But as the fight over abortion policy also made clear yesterday, the senator's troubles are not limited to style. They're also substantive.
Rachel Maddow reports on the NRA convention that will take place in Tennessee this week, and how attendees will be allowed to carry loaded weapons in the same room that the presumptive Republican presidential candidates will give their speeches. watch
Rachel Maddow reports on breaking news from the White House that President Obama will call for an end to LGBTQ “conversion” or “reparative” therapy, and is open to conversations with lawmakers to deal with the issue. watch
Rachel Maddow talks to Walter Scott’s brother Anthony Scott, as well as the Scott family attorney Chris Stewart, about the fatal shooting of Walter Scott in South Carolina, and how cell phone video of the incident has shaped the investigation. watch
Rachel Maddow talks to Michael Coyne, Dean of the Massachusetts School of Law, about how the sentencing phase of Dzhokar Tsarnaev Boston bombing trial will proceed, as well as the likelihood that Tsarnaev will receive the death penalty. watch
* Tsarnaev trial: "Dzhokhar Tsarnaev has been convicted for his role in the April 15, 2013 bombings of the Boston Marathon, ending the first phase of a terror trial that will now continue with a penalty phase to determine whether he will be executed."
* Afghanistan: "An Afghan soldier opened fire at a group of U.S. troops in the city of Jalalabad in eastern Afghanistan on Wednesday, killing an American soldier and wounding at least two others before he was shot dead, a U.S. official said."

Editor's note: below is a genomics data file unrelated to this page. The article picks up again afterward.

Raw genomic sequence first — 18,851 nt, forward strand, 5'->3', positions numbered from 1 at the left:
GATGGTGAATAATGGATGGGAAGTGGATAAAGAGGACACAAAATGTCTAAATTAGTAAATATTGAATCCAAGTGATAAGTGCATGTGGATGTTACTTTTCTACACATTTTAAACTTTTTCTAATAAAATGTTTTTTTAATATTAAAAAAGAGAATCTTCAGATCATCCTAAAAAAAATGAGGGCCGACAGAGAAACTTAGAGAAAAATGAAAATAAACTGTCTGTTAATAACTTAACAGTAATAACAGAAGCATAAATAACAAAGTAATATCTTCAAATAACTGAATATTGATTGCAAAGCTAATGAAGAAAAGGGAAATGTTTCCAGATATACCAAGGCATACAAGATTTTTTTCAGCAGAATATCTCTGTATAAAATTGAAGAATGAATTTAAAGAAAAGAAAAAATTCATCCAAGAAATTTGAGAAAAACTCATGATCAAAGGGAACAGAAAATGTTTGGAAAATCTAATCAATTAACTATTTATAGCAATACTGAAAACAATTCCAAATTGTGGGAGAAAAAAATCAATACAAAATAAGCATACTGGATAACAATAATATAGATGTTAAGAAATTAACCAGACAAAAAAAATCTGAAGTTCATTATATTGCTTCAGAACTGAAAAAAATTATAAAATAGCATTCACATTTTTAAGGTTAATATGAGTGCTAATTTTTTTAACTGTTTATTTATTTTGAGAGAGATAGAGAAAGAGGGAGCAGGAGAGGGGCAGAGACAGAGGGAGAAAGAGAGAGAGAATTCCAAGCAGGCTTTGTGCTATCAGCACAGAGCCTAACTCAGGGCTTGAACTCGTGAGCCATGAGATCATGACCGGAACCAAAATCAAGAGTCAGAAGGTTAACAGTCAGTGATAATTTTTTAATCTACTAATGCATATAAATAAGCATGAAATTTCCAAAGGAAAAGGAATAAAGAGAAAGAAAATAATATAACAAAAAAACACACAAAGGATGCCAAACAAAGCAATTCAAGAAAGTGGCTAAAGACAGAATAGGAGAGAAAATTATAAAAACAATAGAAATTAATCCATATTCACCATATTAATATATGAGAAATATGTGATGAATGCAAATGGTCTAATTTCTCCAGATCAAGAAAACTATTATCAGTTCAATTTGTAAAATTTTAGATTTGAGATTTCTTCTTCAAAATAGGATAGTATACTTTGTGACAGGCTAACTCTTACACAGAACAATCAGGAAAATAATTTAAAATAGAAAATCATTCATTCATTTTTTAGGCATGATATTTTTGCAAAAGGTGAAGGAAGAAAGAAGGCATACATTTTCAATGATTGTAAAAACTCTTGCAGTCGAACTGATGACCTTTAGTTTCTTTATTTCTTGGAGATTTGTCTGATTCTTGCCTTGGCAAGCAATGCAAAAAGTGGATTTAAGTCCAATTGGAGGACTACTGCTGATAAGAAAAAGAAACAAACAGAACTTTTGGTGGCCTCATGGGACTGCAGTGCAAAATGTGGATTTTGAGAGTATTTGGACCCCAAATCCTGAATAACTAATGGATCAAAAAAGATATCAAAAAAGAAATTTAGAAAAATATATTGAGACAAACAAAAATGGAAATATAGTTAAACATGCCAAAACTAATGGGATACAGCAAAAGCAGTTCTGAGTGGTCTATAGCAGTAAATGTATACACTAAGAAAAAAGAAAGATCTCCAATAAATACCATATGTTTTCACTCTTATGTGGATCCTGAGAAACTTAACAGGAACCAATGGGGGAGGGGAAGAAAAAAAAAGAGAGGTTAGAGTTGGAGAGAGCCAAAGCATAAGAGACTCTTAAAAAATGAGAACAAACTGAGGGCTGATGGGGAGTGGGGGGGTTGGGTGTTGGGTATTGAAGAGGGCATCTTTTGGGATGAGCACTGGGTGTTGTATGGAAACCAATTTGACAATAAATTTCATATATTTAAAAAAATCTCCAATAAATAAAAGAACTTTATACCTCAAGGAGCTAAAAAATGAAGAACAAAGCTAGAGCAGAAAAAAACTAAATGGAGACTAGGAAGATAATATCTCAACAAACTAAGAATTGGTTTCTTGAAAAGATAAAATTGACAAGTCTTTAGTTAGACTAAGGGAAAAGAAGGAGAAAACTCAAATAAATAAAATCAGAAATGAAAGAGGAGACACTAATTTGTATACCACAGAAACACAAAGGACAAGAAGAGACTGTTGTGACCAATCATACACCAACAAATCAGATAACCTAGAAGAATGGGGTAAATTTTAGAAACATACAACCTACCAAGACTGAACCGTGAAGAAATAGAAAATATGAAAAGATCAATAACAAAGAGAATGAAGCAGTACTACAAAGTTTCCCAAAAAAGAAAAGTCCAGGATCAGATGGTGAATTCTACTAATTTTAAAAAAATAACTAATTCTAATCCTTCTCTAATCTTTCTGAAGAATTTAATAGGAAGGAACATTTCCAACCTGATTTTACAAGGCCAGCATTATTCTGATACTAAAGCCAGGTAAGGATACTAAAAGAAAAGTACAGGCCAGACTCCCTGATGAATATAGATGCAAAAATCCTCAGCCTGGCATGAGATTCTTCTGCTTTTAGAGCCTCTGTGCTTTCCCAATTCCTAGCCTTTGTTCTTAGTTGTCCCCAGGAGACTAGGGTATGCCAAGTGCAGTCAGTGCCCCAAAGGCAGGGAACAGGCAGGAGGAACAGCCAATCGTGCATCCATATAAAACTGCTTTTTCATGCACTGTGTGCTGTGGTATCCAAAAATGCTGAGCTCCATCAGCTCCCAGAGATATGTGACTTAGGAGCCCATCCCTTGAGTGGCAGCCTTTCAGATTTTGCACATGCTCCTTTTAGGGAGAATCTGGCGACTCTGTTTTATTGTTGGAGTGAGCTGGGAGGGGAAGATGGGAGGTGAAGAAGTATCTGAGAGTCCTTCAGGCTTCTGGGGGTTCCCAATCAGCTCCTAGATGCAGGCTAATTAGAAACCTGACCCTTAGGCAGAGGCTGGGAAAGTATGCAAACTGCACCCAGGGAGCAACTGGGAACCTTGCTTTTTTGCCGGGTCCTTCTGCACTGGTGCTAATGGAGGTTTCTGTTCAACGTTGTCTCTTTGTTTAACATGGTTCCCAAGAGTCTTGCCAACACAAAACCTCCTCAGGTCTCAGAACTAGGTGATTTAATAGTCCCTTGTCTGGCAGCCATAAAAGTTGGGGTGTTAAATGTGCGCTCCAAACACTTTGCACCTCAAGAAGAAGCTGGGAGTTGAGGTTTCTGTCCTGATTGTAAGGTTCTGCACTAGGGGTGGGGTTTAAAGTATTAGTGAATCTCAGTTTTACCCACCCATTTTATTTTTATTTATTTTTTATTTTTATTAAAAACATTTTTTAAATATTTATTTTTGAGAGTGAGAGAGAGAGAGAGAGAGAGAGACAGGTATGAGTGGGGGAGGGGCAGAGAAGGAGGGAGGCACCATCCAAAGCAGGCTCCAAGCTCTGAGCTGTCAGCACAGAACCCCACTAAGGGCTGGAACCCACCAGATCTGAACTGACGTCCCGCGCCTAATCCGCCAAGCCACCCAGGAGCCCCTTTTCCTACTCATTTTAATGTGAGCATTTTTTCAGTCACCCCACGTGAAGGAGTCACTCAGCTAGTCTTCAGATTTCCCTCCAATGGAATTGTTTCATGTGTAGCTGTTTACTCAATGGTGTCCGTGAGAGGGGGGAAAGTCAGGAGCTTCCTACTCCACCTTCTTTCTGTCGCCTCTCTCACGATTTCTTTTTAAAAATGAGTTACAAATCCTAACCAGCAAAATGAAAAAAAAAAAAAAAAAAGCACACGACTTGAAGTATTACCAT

* Yemen: "Al Qaeda's affiliate in Yemen is seizing territory, exploiting the recent turmoil in the country to capture areas in what has become a broad expansion by the Sunni extremist group, Defense Secretary Ashton B. Carter of the United States said on Wednesday."
* Related news: "Iran sent two warships to the Gulf of Aden on Wednesday, state media reported, establishing a military presence off the coast of Yemen where Saudi Arabia is leading a bombing campaign to oust the Tehran-allied Houthi movement."
* The latest from North Charleston: "The mayor of the South Carolina town where a white officer was filmed fatally shooting an unarmed black man called the incident a 'horrible tragedy' as he announced that all patrol officers would be outfitted with body cameras." Also, Michael Slager has been fired from the local police department.
* An ongoing area of concern: "The murder charges filed on Tuesday against a white police officer after a video surfaced showing him shooting and killing an apparently unarmed black man while the man ran away have raised a question about policing that not even the Justice Department can answer: How often do officers across the country fire their weapons?"
* Russia: "U.S. officials said Tuesday that Russia was behind a cyberattack on an unclassified White House system last year. The conclusion that Russia was behind the hack was first reported by CNN. U.S. officials later confirmed to NBC News that Russia allegedly conducted the cyberattack. But the international hack allegedly did not impact any classified information, officials said."